A Trojan horse program now available to a growing number of fraudsters can add data entry fields to legitimate online banking sites and entice consumers to give up sensitive information such as bank card numbers and PINs (personal identification numbers).
The Limbo malware integrates itself into a Web browser using a technique called HTML (Hypertext Markup Language) injection, said Uri Rivner, head of new technologies at RSA Consumer Solutions, a division of EMC. Because it’s so closely integrated in the browser, it can operate even while the user is at the real bank site and can actually change the layout of that site, he said.
“Nothing tells you that something is wrong here, with one exception: You’re being asked to provide some information that you were never asked to do before,” Rivner said during a briefing for reporters and analysts earlier this week. “If you are convinced that you are now communicating with the bank, the fraudsters can get away with anything they like.”
Limbo can get onto a user’s computer through many paths, including both pop-up messages that ask you to download an add-on program and methods that are invisible to the user, he said. They sometimes get on to PCs in conjunction with other phishing attacks.
And like other malware programs, Limbo is becoming available to more fraudsters through an underground market that includes a complex supply chain and falling prices, according to Rivner. Limbo costs about US$350, down from about $1,000 a year ago and $5,000 two years ago, he said.
“The big trend here is that it’s becoming affordable,” Rivner said.
The online fraud marketplace consists of “harvesters” who collect user information and “cashout” operations that use the information to do whatever has to be done to translate that information into money. For example, harvesters may capture credit-card numbers and cashout operations may use those cards to buy products online, have them delivered to an address, and sell them on the black market, he said. The two classes of fraudsters typically meet and do business with each other in IRC chatrooms and dedicated Web forums, where the most successful fraudsters are the ones who develop a reputation for working reliably and honestly with other participants, Rivner said.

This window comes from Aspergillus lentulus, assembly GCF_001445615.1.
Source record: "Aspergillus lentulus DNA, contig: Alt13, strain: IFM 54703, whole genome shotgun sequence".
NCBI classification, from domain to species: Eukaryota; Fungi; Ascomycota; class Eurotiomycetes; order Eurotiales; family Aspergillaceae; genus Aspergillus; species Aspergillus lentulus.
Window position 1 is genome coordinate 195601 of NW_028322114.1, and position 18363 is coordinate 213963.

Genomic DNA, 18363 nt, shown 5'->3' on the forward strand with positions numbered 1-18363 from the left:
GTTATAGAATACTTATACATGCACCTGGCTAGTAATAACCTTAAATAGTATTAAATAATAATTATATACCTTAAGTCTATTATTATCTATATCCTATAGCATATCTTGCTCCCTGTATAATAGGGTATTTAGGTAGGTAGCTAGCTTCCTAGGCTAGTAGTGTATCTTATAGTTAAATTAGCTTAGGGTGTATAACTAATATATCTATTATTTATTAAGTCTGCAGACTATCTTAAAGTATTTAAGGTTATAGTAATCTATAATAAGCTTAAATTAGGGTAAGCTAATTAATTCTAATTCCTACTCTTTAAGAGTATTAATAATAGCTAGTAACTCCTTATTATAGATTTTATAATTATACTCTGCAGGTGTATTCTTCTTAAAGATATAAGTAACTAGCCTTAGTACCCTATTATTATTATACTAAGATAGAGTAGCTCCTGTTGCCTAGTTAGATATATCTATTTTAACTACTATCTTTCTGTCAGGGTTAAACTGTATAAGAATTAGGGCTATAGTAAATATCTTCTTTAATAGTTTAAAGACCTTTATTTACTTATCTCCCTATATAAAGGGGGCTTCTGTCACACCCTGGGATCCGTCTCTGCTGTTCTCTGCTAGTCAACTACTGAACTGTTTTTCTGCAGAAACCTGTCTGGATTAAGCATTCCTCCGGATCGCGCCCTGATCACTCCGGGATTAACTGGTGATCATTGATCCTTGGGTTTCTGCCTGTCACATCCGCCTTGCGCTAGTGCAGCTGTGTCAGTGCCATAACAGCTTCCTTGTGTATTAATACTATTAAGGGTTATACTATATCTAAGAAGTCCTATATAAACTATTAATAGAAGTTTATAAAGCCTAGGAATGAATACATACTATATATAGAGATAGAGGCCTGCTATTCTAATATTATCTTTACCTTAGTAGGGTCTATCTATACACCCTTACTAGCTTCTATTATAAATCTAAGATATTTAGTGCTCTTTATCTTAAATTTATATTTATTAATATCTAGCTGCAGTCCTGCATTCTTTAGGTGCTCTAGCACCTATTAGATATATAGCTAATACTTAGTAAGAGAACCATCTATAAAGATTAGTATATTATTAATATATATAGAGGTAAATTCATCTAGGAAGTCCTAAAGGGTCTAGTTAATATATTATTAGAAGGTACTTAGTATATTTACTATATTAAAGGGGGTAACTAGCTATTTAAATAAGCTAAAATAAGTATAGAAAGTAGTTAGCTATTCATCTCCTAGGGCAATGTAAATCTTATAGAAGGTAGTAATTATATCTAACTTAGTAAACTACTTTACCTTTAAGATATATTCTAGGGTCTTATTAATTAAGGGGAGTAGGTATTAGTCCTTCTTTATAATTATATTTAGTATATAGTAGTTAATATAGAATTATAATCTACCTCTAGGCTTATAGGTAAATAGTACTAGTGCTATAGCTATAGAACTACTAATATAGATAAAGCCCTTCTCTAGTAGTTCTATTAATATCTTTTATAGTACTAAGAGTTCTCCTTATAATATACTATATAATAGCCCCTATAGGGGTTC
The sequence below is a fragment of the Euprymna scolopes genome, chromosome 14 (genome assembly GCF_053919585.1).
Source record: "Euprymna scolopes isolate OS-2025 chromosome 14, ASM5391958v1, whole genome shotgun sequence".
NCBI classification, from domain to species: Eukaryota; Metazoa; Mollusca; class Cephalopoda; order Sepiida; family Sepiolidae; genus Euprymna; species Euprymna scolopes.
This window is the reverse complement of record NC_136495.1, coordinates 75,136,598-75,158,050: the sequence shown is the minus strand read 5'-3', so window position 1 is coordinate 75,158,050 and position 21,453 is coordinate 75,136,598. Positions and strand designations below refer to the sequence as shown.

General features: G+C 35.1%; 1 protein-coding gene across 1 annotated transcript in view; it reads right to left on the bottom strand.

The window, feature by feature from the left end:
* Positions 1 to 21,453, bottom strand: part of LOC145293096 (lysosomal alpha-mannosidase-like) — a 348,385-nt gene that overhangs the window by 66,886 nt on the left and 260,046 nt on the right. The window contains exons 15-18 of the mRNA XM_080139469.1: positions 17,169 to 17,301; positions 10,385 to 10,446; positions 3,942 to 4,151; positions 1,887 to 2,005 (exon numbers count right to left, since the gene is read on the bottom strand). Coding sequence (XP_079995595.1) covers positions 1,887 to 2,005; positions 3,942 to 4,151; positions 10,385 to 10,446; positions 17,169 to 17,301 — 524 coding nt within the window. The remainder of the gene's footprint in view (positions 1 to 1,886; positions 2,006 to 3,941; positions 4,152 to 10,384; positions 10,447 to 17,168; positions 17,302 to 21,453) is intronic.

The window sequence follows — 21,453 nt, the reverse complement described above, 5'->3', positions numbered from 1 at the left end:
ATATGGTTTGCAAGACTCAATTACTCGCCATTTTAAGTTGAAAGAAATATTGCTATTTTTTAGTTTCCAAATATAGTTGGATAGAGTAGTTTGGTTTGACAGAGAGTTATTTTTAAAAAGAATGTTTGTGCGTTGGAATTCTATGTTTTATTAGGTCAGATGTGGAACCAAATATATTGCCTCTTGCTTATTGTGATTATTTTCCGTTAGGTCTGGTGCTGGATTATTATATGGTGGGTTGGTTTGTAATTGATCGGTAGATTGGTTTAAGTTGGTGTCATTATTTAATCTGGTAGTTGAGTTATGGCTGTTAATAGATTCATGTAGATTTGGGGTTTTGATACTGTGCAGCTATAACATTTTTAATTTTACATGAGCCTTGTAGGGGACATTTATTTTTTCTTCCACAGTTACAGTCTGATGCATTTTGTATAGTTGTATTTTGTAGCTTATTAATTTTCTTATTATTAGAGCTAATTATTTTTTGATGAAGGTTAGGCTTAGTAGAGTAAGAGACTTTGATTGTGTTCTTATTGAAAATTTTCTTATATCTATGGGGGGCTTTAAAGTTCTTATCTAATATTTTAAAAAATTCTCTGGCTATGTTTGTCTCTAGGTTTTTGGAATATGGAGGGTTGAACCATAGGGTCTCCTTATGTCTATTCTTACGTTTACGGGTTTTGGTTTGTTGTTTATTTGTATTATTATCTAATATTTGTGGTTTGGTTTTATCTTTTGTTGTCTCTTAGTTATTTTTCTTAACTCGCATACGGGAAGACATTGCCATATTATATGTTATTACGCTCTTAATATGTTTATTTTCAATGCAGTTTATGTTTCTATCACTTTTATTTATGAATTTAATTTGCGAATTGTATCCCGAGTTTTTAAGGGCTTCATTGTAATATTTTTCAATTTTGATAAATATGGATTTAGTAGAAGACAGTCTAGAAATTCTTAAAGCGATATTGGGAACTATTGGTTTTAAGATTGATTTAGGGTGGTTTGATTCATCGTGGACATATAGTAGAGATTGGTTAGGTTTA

Now, some fraudsters are taking a SaaS (software-as-a-service) approach, selling malware, access to botnets and everything else a person needs to become a harvester of data on unsuspecting consumers, according to Rivner. Having paid the price for this service, the harvesters can then take the identities stolen with it and sell them at a profit. The ease of going into business with this model may dramatically increase the volume of online fraud, he said.
“If phishing were a stock, I would invest in it,” Rivner said.
At RSA, the encryption giant that became EMC’s security business through a $2.1 billion acquisition in 2006, the target for combatting online banking fraud is the cashing-out step. The company sells software that looks at every transaction a customer makes and assesses the level of risk, Rivner said. It may look at the IP (Internet Protocol) address from which the site is being accessed, as well as that user’s typical pattern of transactions. If the risk level is high, the bank can block the transaction and contact the customer directly, he said.
This approach is increasingly being used by banks because of the difficulty of tracking down and eradicating malware and phishing, Rivner said. There may be numerous Trojans on a customer’s computer, but the bank isn’t hurt by any of them until a fraudster tries to use them to divert money from an account, he said.